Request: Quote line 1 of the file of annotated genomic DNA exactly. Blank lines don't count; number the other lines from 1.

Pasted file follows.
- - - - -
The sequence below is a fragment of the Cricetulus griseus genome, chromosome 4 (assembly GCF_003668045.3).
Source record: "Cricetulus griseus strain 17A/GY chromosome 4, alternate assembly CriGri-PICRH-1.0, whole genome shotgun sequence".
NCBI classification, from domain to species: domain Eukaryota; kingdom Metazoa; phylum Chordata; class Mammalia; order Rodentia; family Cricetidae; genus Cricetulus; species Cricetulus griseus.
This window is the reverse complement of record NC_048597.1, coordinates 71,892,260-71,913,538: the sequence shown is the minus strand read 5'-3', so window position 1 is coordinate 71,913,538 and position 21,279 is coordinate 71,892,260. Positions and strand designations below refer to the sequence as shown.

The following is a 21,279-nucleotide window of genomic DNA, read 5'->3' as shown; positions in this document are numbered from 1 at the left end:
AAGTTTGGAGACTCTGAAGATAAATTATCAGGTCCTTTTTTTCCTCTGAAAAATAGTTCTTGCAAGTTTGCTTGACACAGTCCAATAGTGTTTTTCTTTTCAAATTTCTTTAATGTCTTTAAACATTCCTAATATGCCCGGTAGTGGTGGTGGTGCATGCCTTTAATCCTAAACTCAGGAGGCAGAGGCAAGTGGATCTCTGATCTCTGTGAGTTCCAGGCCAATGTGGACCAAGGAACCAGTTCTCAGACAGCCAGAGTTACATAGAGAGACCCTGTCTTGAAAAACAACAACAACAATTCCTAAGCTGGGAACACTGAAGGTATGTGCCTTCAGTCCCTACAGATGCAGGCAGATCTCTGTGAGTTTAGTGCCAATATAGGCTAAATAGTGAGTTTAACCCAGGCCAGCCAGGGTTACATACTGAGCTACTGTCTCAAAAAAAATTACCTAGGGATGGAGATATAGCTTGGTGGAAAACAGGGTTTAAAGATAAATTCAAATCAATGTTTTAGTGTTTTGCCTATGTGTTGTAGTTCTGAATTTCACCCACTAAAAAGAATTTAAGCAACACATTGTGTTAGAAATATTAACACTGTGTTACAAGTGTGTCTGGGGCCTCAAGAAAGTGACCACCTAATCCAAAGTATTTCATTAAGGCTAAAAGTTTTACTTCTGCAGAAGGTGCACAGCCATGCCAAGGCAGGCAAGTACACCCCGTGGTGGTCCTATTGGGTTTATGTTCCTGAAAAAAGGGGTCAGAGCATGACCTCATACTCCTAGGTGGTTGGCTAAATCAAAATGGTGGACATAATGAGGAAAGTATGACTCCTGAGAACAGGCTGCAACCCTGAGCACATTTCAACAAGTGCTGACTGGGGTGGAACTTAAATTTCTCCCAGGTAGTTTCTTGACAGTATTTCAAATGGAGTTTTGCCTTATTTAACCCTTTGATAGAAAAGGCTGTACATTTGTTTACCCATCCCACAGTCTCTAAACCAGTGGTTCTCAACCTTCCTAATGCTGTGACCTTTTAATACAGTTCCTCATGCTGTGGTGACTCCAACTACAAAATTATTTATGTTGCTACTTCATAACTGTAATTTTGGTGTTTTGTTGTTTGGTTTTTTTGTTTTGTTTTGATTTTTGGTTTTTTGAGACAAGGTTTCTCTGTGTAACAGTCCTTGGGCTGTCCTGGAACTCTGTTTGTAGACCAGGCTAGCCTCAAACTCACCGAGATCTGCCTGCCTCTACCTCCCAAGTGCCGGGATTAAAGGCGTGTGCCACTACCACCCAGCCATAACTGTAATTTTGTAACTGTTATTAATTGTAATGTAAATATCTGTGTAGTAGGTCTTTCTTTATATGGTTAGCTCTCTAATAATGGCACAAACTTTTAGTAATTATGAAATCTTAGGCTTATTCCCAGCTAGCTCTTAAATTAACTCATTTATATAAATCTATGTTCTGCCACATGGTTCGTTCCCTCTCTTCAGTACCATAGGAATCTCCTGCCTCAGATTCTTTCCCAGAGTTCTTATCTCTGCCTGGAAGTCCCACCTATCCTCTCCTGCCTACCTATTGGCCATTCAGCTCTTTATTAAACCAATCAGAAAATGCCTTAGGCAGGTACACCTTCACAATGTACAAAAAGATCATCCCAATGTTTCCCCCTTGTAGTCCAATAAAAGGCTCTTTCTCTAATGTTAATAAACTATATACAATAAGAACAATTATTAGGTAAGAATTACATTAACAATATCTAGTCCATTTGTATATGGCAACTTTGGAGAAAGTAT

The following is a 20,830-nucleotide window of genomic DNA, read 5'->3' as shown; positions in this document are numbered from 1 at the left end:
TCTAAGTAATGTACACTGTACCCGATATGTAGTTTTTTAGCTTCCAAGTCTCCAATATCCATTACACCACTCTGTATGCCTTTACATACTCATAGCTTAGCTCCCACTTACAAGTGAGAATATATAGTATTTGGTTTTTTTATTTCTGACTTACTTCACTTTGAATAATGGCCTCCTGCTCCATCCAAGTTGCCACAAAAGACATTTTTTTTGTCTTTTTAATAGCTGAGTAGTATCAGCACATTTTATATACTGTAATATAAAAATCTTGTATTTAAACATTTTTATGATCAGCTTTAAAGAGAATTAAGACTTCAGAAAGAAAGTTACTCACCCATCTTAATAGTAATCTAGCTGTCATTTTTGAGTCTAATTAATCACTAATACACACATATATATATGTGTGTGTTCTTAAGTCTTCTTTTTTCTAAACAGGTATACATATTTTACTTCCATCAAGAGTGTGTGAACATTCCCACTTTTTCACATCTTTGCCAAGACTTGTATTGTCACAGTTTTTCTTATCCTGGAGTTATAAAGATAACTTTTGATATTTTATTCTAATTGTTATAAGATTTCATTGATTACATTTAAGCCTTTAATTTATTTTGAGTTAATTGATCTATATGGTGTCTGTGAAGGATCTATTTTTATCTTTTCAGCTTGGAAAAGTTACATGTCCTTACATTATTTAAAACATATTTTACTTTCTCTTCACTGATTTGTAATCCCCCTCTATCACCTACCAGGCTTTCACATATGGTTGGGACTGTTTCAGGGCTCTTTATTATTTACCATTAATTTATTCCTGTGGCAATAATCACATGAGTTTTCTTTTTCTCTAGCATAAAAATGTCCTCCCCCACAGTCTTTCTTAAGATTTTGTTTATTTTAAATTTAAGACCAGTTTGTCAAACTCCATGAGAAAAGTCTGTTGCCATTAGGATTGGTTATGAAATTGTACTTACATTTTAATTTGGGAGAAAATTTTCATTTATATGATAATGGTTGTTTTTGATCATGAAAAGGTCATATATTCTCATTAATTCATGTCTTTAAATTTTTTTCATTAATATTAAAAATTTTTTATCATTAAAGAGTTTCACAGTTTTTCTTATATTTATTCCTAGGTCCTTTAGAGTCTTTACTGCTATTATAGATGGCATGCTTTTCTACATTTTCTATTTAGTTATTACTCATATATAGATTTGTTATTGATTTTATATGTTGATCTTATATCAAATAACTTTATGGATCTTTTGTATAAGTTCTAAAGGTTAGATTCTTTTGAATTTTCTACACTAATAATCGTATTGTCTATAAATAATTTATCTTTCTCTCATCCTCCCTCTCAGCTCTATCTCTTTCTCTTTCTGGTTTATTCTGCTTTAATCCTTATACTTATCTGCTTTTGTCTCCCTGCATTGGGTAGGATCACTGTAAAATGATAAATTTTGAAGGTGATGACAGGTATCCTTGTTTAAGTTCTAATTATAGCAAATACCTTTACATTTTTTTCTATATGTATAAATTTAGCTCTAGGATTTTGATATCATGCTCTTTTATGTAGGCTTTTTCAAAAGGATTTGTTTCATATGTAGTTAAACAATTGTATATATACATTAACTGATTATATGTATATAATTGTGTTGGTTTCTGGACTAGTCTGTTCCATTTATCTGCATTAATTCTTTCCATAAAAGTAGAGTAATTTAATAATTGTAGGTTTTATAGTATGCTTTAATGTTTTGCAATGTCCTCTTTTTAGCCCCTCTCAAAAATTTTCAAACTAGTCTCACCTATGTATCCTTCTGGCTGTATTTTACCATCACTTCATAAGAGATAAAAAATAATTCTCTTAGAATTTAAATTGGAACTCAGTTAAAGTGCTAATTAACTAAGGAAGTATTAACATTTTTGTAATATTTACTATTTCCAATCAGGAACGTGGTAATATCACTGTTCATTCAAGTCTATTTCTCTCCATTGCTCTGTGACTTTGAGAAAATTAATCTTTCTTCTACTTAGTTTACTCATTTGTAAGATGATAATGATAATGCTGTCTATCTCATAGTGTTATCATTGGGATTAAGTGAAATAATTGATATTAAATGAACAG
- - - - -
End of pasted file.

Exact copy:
The sequence below is a fragment of the Cricetulus griseus genome, chromosome 4 (assembly GCF_003668045.3).